Overview: During 2012, the Government of Saudi Arabia continued its long-term counterterrorism strategy to track and halt the activities of terrorists and terrorist financiers, dismantle the physical presence of al-Qa'ida, and impede the ability of militants to operate from or within the Kingdom. As part of this strategy, Saudi authorities also continued public trials of individuals suspected of engaging in or supporting terrorism. In August, Saudi authorities announced they had discovered and partially rounded up two separate terrorist cells (one in Riyadh and the other in Jeddah) affiliated with al-Qa'ida in the Arabian Peninsula (AQAP). AQAP continued to be the Kingdom's primary terrorist threat, and efforts to counter this threat were hampered by the ongoing instability in Yemen. Throughout the year, AQAP noticeably stepped up its efforts to inspire sympathizers throughout Saudi Arabia in an effort to compensate for difficulties in carrying out cross-border attacks. Saudi Arabia continued to maintain a robust counterterrorism relationship with the United States and supported enhanced bilateral cooperation to ensure the safety of U.S. citizens within Saudi territories and beyond.

2012 Terrorist Incidents: Beyond the two disrupted terrorist cells in August, there were at least two incidents involving suspected terrorists along the Saudi-Yemeni border. On October 14, Saudi security forces in Jizan province killed two Yemeni nationals who attempted to pass a checkpoint with explosives and four suicide vests for use in "imminent attacks against vital targets," according to an official statement. On November 5, 11 former prisoners, who recently had been released after having served their sentences for terrorism-related offenses, attacked and killed two Saudi border guards who attempted to stop the former prisoners from crossing into Yemen near Sharurah in Najran province. The group, composed of 10 Saudis and one Yemeni, was subsequently arrested.

Legislation, Law Enforcement, and Border Security: Saudi Arabia continued its efforts to track, arrest, and prosecute terrorists within the Kingdom. The Ministry of Interior continued to improve border security measures, including the ongoing installation of biometric scanners at entry points throughout the Kingdom; aerial reconnaissance drones to patrol remote areas; thermal imaging systems; and motion detectors and electronic-sensor fencing along the borders with Iraq, Yemen, and Jordan.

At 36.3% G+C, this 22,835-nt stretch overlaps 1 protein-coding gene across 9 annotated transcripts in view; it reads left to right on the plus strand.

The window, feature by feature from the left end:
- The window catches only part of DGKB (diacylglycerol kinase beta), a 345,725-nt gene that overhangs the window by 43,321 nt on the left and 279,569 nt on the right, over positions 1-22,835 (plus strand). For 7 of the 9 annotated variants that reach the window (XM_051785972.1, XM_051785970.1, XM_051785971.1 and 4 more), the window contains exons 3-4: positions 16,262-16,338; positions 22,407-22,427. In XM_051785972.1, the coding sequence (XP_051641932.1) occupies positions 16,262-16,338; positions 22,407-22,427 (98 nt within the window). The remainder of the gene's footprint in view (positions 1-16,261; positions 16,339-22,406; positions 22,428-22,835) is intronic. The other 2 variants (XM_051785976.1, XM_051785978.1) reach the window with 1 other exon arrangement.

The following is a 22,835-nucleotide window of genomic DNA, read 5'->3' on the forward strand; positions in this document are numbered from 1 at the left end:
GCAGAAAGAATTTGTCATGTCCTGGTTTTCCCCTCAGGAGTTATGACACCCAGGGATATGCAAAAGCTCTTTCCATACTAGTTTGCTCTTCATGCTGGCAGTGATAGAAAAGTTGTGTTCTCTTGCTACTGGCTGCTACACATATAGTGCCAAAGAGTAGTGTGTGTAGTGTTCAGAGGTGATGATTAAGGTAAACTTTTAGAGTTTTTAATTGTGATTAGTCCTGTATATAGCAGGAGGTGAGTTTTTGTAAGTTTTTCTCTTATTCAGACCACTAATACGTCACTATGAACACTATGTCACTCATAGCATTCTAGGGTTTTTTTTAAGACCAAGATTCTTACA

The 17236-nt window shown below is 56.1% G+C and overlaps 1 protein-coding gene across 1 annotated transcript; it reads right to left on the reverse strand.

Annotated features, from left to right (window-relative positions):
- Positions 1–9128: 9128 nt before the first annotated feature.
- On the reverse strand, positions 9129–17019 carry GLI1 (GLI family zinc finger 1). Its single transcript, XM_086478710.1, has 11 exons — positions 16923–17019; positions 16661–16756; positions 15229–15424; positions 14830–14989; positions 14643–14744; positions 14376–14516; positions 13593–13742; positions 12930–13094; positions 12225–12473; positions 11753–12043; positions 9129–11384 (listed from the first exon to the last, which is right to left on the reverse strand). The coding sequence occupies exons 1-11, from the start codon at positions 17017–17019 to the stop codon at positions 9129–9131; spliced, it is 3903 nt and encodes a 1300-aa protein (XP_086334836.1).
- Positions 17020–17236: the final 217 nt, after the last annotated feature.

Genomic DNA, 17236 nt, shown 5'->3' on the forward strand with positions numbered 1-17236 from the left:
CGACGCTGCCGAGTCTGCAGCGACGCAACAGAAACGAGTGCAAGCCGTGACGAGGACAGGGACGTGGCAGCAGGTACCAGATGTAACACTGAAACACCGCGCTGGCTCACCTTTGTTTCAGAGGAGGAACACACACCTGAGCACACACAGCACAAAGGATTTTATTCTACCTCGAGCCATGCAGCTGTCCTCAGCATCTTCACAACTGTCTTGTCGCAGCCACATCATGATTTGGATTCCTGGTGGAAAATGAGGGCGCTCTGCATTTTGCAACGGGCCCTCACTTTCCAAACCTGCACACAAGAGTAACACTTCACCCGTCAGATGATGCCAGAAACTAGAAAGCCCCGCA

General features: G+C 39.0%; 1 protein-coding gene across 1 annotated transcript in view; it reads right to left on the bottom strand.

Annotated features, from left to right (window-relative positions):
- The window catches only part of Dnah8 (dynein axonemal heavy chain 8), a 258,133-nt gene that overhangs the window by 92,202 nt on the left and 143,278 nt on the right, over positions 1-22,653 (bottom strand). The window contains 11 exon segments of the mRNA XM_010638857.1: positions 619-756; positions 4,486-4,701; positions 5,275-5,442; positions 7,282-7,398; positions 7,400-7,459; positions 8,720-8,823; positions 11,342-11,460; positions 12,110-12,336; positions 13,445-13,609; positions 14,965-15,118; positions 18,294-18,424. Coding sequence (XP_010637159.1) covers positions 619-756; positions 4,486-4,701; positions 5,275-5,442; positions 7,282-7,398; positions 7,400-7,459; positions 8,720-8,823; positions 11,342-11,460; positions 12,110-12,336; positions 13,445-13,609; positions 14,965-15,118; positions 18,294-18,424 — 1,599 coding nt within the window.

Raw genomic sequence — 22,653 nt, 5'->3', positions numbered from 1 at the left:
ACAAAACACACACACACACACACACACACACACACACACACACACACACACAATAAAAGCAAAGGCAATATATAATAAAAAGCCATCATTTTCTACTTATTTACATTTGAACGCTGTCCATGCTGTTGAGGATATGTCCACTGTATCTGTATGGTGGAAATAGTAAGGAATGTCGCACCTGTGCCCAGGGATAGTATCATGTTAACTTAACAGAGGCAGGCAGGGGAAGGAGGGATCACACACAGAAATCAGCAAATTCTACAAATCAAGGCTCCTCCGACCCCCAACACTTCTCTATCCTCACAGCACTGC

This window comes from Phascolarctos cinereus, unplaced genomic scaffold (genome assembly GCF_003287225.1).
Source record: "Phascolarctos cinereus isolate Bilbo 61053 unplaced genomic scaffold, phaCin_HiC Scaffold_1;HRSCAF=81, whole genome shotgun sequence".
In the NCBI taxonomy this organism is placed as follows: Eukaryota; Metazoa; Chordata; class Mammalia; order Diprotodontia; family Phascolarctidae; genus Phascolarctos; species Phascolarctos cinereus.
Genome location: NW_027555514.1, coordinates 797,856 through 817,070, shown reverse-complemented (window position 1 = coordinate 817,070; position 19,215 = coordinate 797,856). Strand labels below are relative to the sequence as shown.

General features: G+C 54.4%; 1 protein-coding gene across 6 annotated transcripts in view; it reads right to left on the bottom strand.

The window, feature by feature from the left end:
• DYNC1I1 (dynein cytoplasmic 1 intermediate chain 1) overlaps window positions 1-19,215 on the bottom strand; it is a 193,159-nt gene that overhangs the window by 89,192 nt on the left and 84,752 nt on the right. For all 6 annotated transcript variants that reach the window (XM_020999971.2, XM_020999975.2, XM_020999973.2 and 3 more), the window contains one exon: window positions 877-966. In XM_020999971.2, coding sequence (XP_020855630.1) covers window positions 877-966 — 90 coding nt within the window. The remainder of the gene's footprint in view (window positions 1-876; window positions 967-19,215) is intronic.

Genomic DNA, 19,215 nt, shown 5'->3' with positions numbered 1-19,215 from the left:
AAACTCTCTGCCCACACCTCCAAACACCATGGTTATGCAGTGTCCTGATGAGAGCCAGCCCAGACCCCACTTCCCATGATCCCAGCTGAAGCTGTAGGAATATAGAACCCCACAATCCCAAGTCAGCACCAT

Neighborhood police units engaged and worked directly with community members, encouraging citizens to provide tips and information about potential terrorist activity. The Saudi government offered rewards for information on suspected terrorists, and there were multiple announcements throughout the year of arrests of AQAP militants and supporters.

As part of the Saudi government's move to bring to trial groups and individuals suspected of terrorism, judicial actions included:

  • On April 4, the Specialized Criminal Court began the public trial of a group dubbed the "Cell of 55" (composed of 54 Saudis and one Yemeni), which was allegedly responsible for the 2004 attack on the U.S. Consulate in Jeddah. The trial was ongoing at year's end.

  • The trial of 11 Saudis linked to the May 2004 attack on a refinery in Yanbu, in which two American citizens were killed, continued during the year.

  • On June 26, the Specialized Criminal Court sentenced one member of the 11-person "Khafji cell" to 15 years in prison followed by a 15-year travel ban; the man was found guilty of supporting terrorism through money laundering and other crimes, such as possessing unlicensed fire arms.